Cennino Cennini

Cennino Cennini

Cennini, Cennino, c.1370-1440, Florentine painter, follower of Agnolo Gaddi. None of his paintings is extant. He is most famous for having written the Libro dell'arte (written 1400?, tr., The Craftsman's Handbook, 1933). This treatise marks a transition between medieval and Renaissance concepts of art. Closely following the tradition of Giotto, he offers detailed advice about the established technique of painting. At the same time, Cennini was one of the first to call for imagination in art and to advocate the elevation of painting from artisanship to the fine arts.

(born circa 1370, near Florence—died circa 1440, Florence) Italian painter and writer active in Florence. A few surviving paintings are attributed to him, but he is best known as the author of Il libro dell'arte (1437; The Craftsman's Handbook), the most important sourcebook on artistic practice in the late Middle Ages. His detailed descriptions of tempera and fresco painting reflect the technical procedures of the great Florentine painting tradition. He believed that painting held a high place among occupations because it combined theory or imagination with the skill of the hand.

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Cennino d'Andrea Cennini (c. 1370 – c. 1440) was an Italian painter influenced by Giotto. He was a student of Agnolo Gaddi.

Cennini was born in Colle Val d'Elsa, Tuscany.

He is remembered mainly for having authored Il libro dell'arte, often translated as The Craftsman's Handbook. Written in the early 15th century, the book is a "how to" on Renaissance art. It contains information on pigments, brushes, panel painting, the art of fresco, and techniques and tricks, including detailed instructions for underdrawing, underpainting and overpainting in egg tempera. Cennini also provides an early, if somewhat crude, discussion of painting in oils. His discussion of oil painting was important for dispelling the myth, propagated by Giorgio Vasari and Karel Van Mander, that oil painting was invented by Jan van Eyck (although Theophilus (Roger of Helmerhausen) clearly gives instructions for oil-based painting in his treatise, On Divers Arts, written in 1125).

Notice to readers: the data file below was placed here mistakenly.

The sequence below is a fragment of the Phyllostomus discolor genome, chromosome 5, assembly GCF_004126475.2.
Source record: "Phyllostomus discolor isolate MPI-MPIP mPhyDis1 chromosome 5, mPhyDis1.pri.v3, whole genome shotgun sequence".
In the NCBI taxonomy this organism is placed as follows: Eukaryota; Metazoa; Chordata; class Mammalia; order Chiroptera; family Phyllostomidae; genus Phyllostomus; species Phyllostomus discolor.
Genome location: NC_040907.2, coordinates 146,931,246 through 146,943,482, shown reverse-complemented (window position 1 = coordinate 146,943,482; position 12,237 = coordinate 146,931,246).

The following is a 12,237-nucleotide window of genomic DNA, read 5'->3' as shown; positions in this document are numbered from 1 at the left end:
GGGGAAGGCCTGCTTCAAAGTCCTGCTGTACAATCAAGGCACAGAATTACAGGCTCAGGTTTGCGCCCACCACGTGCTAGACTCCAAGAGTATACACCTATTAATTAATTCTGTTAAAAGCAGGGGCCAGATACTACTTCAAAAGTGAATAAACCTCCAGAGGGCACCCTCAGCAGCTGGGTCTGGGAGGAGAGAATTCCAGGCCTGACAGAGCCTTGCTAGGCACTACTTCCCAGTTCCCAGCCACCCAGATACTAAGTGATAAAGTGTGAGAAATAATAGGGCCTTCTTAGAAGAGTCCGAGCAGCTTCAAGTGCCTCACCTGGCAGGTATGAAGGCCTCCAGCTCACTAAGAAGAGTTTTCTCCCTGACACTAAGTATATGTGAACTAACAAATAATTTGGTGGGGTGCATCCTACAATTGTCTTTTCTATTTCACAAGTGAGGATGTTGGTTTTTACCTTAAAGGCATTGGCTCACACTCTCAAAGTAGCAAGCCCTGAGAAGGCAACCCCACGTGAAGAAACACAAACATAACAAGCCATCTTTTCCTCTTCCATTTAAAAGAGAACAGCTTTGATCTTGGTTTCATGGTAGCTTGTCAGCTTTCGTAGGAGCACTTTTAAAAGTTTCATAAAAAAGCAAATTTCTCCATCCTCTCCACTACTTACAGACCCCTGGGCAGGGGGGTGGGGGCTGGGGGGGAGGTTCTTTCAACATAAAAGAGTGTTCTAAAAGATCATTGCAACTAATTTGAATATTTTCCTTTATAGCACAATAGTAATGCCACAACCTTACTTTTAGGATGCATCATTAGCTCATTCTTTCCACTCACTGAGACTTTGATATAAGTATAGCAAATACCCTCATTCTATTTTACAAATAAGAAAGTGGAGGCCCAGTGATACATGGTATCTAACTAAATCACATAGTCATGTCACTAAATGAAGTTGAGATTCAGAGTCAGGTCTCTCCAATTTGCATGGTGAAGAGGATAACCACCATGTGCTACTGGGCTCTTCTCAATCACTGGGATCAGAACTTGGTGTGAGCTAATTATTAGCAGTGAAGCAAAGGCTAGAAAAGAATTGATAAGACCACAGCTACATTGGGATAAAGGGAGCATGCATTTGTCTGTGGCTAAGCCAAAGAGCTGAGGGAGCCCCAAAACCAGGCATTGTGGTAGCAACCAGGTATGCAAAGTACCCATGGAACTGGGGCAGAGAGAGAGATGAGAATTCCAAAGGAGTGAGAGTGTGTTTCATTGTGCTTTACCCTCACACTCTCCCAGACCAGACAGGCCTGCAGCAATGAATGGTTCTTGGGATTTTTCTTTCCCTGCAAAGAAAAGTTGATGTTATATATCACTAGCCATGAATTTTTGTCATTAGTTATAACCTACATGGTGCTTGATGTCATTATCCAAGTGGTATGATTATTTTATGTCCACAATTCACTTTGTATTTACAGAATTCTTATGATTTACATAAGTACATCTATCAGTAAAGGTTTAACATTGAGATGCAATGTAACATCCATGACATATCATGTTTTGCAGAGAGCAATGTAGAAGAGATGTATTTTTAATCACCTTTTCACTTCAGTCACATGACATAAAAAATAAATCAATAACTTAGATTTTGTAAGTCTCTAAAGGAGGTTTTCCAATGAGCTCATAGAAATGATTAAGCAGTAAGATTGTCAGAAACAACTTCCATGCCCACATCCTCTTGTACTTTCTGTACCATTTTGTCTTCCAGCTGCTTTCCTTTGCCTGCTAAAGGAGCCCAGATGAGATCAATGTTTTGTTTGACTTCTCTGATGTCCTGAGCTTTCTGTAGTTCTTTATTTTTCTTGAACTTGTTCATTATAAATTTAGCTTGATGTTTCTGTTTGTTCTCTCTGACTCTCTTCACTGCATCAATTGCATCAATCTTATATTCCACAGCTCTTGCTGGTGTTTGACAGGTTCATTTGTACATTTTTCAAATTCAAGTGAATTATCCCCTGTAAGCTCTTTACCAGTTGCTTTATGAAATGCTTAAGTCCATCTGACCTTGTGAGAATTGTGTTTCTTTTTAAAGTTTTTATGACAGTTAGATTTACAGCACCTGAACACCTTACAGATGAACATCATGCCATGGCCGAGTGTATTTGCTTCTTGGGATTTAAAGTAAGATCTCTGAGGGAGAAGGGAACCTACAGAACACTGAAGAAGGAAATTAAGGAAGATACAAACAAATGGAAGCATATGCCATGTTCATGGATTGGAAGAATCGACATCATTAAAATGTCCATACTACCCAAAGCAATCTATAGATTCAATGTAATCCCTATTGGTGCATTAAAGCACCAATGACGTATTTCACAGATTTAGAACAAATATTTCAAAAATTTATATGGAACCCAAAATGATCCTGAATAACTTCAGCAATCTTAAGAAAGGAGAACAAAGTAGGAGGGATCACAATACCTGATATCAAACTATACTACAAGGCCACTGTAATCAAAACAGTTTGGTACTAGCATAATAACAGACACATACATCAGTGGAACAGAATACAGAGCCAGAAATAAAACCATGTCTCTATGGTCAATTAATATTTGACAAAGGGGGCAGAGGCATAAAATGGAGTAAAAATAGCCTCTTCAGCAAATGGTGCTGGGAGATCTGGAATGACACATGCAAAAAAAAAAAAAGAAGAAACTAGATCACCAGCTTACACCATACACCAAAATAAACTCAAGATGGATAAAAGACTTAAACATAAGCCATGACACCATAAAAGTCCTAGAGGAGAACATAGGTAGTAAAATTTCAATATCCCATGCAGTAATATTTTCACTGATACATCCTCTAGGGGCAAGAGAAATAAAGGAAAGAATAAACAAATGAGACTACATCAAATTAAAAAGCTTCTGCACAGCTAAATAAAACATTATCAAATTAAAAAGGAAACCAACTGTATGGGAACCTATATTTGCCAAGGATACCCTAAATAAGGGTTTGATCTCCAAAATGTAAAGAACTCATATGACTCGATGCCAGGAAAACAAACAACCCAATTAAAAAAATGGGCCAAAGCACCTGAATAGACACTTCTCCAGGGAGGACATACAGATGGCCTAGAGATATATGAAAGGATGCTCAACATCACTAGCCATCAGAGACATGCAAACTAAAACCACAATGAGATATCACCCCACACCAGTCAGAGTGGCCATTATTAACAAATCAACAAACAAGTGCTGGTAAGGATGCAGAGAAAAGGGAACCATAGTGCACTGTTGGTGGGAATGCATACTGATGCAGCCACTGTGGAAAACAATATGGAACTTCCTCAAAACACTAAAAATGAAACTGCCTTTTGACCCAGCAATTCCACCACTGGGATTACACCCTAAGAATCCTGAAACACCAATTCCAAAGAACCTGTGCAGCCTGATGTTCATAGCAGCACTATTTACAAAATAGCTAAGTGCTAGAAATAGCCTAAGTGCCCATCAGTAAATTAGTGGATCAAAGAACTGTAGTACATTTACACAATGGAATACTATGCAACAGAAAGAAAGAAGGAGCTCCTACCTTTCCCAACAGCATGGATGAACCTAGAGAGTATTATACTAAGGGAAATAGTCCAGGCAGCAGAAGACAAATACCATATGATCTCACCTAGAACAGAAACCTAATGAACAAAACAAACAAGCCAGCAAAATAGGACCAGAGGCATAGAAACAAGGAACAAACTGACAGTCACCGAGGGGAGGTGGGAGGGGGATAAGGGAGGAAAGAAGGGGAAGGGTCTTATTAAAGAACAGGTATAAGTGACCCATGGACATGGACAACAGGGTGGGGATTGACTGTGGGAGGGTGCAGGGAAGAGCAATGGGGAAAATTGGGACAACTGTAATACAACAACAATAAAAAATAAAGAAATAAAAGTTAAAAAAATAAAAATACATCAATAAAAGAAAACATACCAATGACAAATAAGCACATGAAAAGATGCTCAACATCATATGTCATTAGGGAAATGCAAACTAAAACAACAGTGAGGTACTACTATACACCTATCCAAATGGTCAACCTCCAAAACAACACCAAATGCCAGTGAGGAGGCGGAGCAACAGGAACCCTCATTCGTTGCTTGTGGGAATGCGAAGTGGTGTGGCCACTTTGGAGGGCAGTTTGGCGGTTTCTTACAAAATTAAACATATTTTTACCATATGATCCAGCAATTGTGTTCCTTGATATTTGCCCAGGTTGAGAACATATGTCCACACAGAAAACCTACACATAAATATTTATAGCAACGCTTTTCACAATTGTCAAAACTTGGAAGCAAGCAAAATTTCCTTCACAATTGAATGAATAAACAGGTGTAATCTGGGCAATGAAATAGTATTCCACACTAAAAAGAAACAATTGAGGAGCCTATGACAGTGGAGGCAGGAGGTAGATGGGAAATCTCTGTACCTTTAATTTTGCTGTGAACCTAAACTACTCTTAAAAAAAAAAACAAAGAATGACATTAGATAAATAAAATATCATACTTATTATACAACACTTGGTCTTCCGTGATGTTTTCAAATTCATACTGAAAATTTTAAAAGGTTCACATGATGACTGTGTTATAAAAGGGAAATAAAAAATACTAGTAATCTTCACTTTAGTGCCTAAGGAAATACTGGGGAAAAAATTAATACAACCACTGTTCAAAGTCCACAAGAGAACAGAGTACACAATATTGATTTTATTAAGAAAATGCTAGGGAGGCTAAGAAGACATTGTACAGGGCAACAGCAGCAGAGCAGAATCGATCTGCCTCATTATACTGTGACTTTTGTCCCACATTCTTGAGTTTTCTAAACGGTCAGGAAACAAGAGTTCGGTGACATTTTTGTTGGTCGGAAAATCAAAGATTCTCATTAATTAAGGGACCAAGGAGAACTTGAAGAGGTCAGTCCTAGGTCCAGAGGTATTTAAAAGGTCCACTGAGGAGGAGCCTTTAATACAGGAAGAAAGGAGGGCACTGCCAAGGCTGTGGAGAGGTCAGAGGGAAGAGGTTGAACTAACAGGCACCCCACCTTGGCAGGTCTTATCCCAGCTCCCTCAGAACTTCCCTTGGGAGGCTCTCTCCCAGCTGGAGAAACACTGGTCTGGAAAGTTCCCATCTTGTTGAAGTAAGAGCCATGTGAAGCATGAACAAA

The dates of Cennini's life are highly speculative. It is often falsely assumed that he was alive in 1437 because that date appears on one of the copies of his manuscript. This is discussed by Daniel V. Thompson in the preface to his authoritative translation of Il libro dell'arte. Thompson himself does not speculate on Cennini's years of life, a sure indication of the lack of evidence on this point. Thus, dating Cennini's book to the "early 15th century" as above is only a guess. The techniques Cennini describes are grounded in the late 13th and mid 14th centuries. There is no evidence in his writing of the exciting developments in oil painting taking place in the early 15th century. This suggests that his book was indeed written sometime in the 14th century.

Editions and translations

  • Thompson, D. V., Jr. (1932–3) Cennino d’Andrea Cennini da Colle di Val d’Elsa. Il Libro dell’Arte, 2 vols. New Haven: Yale University Press. [Edition and English translation]
  • Thompson, D. V., Jr. (1933) The Craftsman’s Handbook ‘Il Libro dell’ Arte’ by Cennino d’A. Cennini, New Haven: Yale University Press. [Reprint of the English translation volume only of the above: Dover Publications, New York, 1960].

Sources and external links

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